Brace yourself, as you’re about to enter a bowl of acronym soup, but it’s of importance to those working with English learners and certification issues around ESL.
The State Board for Educator Certification recently revised certification rules to amend and clarify provisions relating to identifying, placing, serving, and reclassifying English learners to align the rules with current agency practice and to make modifications to align with the proposed Every Student Succeeds Act (ESSA) State Plan, Title III, Part A.
Whoosh! That’s a mouthful. So what does it mean? Here are some questions and answers:
Q: Do all teachers of English learners (EL) need to be ESL certified? Do all English Language Arts and Reading (ELAR) teachers need to be ESL certified?
A: Texas Administrative Code (TAC) 89.1210 (d) provides the descriptions for the two state-approved ESL program models that apply to ESL programs in prekindergarten through twelfth grade: ESL content-based and ESL pullout.
In order to meet the compliance standard for an ESL content-based program, ELs must receive all content instruction by an ESL certified teacher(s), which includes ELAR, mathematics, science, and social studies. In order to meet compliance standard for an ESL pull-out program, ELs must receive ELAR instruction by an ESL certified teacher(s).
Q: This is a big change, what happens if a school does not have the available staff to comply?
A: TEA has set up a waiver process for schools that do not yet have the certified staff necessary to comply with this recent change. Waivers are due November 1, 2018 for the 2018-2019 school year.
TEA has also provided a PowerPoint presentation about the different waiver scenarios and has helpful charts that include specific ways in which to provide ESL programs.
Q: What are the three pull-out models that meet compliance standards?
A: Inclusion: The ELAR teacher is also ESL certified and provides the ESL support within the classroom.
Co-teaching: The ELAR teacher co-teaches with an ESL certified teacher who provides the full-time ESL support within the classroom.
Pull-out: If the ELAR teacher is not ESL certified, ELs have an additional ESL course that provides ELAR instruction by a teacher who is certified in ELAR and ESL.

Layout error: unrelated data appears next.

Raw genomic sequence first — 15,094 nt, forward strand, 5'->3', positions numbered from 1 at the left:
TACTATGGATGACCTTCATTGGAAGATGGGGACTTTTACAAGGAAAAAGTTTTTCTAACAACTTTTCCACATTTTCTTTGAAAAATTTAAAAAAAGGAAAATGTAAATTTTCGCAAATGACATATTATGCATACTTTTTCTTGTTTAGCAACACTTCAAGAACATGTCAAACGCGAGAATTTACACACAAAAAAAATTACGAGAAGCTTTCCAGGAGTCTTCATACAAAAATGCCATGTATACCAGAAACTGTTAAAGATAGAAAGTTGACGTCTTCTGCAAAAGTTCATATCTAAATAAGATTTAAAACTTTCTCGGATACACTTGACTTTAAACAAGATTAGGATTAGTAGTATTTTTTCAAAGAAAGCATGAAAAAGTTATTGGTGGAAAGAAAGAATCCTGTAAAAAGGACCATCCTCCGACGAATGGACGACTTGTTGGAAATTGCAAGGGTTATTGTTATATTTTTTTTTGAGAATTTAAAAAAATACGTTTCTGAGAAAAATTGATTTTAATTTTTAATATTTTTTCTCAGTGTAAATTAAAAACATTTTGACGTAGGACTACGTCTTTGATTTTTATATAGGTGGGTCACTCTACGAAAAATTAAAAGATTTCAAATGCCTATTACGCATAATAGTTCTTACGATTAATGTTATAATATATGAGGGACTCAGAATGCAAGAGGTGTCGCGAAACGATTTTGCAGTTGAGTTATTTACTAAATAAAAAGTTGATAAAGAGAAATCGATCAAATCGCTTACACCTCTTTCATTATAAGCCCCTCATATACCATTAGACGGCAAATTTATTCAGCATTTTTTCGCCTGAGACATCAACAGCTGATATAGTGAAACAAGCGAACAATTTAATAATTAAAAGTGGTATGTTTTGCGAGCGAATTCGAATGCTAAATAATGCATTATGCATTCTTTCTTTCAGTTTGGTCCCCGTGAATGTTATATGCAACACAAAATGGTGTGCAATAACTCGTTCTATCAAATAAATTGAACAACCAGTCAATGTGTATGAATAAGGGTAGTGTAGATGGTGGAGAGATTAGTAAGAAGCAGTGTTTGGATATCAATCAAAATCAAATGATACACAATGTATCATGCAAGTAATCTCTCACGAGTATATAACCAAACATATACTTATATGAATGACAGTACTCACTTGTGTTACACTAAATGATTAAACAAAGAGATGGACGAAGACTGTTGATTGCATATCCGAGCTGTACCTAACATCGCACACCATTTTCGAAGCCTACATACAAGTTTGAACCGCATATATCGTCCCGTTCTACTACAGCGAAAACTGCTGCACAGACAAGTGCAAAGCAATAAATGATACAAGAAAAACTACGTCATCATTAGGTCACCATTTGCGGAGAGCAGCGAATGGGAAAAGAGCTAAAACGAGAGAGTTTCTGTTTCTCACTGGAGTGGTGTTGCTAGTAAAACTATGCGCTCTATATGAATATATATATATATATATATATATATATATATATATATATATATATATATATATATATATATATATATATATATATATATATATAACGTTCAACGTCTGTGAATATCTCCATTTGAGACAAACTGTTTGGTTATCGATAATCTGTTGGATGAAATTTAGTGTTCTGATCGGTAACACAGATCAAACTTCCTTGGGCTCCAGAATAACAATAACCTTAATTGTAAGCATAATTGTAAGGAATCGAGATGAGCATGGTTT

Q: Regarding ESL pull-out and ESL content-based models, what are the certification requirements when the ELAR TEKS are split between two teachers— an English language arts (ELA) teacher and a reading teacher?
A: When the ELAR TEKS are split between two teachers, ESL certification is required for both the ELA teacher and the reading teacher if no other ESL support is provided through co-teaching by an ESL teacher or pull-out by an additional ESL course.
This only applies when the required ELAR TEKS have been split and are taught by two teachers in order to meet the required curriculum (typically in 7th grade, for example); this does not apply to additional reading intervention courses that are not part of the required curriculum.
English to Speakers of Other Languages (ESOL) I and ESOL II must also be taught by ESL certified teachers.
Q: Can a teacher who holds a TESOL certification teach in an ESL program?
No. TESOL certification is not listed as an approved certification for teaching in an ESL program. TAC 231 provides the Requirements for Public School Personnel Assignments, which lists teacher assignments with allowable certificates for all grade levels and subject areas.
There is no transition plan provided for schools that have to adjust for this. However, there is a waiver process schools may follow to delay the requirements. Please let us know if you have additional questions.
Additional resources can be found on TEA’s website, “Supporting English Learners in Texas.”